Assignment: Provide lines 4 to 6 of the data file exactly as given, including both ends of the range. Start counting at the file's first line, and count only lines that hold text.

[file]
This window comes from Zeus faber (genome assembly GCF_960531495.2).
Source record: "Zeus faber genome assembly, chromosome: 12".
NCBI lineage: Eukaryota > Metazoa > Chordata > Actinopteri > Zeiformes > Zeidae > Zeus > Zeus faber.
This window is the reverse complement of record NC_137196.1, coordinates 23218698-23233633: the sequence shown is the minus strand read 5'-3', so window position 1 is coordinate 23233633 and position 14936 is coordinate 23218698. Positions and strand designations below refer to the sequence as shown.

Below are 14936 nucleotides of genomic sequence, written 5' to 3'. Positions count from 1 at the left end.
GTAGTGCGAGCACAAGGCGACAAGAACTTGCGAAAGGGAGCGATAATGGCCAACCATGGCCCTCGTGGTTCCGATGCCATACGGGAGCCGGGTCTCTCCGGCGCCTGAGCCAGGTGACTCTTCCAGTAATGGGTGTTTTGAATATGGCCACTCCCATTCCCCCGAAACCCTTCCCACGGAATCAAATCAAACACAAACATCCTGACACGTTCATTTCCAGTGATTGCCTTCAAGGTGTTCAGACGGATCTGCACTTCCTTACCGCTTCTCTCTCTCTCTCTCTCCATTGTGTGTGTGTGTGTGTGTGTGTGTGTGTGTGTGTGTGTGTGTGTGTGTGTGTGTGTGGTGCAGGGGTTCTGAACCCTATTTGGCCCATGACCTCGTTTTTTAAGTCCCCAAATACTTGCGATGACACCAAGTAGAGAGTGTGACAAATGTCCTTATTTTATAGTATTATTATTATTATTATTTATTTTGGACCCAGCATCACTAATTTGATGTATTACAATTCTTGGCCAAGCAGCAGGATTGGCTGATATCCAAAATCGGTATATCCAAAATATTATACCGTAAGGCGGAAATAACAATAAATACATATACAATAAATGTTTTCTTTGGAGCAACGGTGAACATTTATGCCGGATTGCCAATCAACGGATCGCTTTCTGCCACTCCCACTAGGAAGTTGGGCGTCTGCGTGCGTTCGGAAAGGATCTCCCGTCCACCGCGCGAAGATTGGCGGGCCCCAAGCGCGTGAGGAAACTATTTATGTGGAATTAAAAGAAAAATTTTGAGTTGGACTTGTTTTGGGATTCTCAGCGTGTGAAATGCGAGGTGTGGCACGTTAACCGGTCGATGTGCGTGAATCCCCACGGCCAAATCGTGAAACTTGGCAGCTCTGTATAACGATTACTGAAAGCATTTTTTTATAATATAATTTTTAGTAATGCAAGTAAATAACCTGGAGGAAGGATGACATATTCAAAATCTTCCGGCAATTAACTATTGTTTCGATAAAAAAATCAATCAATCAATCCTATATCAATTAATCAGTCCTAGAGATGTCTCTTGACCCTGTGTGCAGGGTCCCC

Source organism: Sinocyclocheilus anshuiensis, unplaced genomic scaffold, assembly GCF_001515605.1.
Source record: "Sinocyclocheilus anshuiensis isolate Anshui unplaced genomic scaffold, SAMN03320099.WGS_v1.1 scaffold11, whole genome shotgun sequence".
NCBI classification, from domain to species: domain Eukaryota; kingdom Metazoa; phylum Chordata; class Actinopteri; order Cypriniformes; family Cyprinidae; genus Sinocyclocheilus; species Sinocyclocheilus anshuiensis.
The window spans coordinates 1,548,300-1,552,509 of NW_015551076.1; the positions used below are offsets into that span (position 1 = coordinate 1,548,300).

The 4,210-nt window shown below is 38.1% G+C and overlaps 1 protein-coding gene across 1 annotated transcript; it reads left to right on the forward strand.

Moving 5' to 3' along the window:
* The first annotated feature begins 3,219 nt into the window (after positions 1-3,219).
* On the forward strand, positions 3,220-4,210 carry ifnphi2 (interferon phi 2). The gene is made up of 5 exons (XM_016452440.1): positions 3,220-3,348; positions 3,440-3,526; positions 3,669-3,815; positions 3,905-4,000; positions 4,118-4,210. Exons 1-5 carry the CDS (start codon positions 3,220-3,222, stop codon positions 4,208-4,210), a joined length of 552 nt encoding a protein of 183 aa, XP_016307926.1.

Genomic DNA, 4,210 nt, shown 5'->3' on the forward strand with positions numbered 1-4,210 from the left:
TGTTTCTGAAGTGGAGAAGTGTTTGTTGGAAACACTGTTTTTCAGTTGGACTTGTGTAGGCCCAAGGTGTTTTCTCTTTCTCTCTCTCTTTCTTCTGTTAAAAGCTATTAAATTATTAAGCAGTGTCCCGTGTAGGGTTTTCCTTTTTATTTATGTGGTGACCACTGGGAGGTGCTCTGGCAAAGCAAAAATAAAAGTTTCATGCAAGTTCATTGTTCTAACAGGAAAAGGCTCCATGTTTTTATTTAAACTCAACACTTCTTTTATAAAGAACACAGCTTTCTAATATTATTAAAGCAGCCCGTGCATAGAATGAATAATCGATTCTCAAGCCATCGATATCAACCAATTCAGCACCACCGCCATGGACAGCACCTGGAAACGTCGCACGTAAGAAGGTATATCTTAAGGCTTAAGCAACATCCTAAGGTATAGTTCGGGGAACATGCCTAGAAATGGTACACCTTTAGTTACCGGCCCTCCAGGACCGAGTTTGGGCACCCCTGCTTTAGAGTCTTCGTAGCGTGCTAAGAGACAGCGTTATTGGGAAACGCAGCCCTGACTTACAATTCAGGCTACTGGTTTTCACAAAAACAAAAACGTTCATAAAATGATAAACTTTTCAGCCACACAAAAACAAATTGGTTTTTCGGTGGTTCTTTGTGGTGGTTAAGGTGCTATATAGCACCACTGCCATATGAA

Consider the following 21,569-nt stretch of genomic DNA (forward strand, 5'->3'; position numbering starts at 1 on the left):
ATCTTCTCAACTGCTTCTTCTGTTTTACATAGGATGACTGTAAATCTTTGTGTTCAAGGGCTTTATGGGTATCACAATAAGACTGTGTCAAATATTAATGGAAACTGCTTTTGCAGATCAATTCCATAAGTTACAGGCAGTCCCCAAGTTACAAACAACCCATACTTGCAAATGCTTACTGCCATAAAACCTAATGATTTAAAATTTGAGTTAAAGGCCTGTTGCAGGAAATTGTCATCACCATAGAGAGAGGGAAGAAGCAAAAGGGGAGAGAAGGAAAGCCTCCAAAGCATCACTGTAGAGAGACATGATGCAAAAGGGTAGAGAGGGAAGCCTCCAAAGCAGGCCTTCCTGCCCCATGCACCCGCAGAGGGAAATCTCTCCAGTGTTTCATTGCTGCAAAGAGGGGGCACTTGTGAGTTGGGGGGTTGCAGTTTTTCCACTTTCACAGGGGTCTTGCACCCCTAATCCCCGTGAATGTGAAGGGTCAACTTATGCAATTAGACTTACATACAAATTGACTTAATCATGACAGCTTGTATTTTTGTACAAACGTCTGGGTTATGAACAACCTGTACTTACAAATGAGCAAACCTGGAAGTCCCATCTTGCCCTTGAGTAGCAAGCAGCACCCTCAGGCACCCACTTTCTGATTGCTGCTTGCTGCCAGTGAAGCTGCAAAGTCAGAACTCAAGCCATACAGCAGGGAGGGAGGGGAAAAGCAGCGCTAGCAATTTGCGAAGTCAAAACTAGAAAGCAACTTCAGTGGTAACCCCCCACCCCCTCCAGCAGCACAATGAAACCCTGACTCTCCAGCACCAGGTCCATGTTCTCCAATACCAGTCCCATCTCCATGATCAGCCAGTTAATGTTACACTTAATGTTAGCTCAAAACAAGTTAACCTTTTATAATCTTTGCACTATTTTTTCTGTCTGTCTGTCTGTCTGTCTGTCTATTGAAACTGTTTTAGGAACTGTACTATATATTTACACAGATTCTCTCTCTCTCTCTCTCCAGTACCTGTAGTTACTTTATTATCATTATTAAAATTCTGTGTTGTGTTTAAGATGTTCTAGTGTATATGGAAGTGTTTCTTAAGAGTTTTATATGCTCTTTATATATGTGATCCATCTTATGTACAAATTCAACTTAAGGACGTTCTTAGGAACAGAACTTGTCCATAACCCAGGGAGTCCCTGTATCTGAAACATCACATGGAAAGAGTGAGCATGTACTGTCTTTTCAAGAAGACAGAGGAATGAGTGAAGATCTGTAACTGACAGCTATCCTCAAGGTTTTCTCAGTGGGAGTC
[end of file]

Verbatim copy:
This window is the reverse complement of record NC_137196.1, coordinates 23218698-23233633: the sequence shown is the minus strand read 5'-3', so window position 1 is coordinate 23233633 and position 14936 is coordinate 23218698. Positions and strand designations below refer to the sequence as shown.

Below are 14936 nucleotides of genomic sequence, written 5' to 3'. Positions count from 1 at the left end.
GTAGTGCGAGCACAAGGCGACAAGAACTTGCGAAAGGGAGCGATAATGGCCAACCATGGCCCTCGTGGTTCCGATGCCATACGGGAGCCGGGTCTCTCCGGCGCCTGAGCCAGGTGACTCTTCCAGTAATGGGTGTTTTGAATATGGCCACTCCCATTCCCCCGAAACCCTTCCCACGGAATCAAATCAAACACAAACATCCTGACACGTTCATTTCCAGTGATTGCCTTCAAGGTGTTCAGACGGATCTGCACTTCCTTACCGCTTCTCTCTCTCTCTCTCTCCATTGTGTGTGTGTGTGTGTGTGTGTGTGTGTGTGTGTGTGTGTGTGTGTGTGTGTGTGTGGTGCAGGGGTTCTGAACCCTATTTGGCCCATGACCTCGTTTTTTAAGTCCCCAAATACTTGCGATGACACCAAGTAGAGAGTGTGACAAATGTCCTTATTTTATAGTATTATTATTATTATTATTTATTTTGGACCCAGCATCACTAATTTGATGTATTACAATTCTTGGCCAAGCAGCAGGATTGGCTGATATCCAAAATCGGTATATCCAAAATATTATACCGTAAGGCGGAAATAACAATAAATACATATACAATAAATGTTTTCTTTGGAGCAACGGTGAACATTTATGCCGGATTGCCAATCAACGGATCGCTTTCTGCCACTCCCACTAGGAAGTTGGGCGTCTGCGTGCGTTCGGAAAGGATCTCCCGTCCACCGCGCGAAGATTGGCGGGCCCCAAGCGCGTGAGGAAACTATTTATGTGGAATTAAAAGAAAAATTTTGAGTTGGACTTGTTTTGGGATTCTCAGCGTGTGAAATGCGAGGTGTGGCACGTTAACCGGTCGATGTGCGTGAATCCCCACGGCCAAATCGTGAAACTTGGCAGCTCTGTATAACGATTACTGAAAGCATTTTTTTATAATATAATTTTTAGTAATGCAAGTAAATAACCTGGAGGAAGGATGACATATTCAAAATCTTCCGGCAATTAACTATTGTTTCGATAAAAAAATCAATCAATCAATCCTATATCAATTAATCAGTCCTAGAGATGTCTCTTGACCCTGTGTGCAGGGTCCCC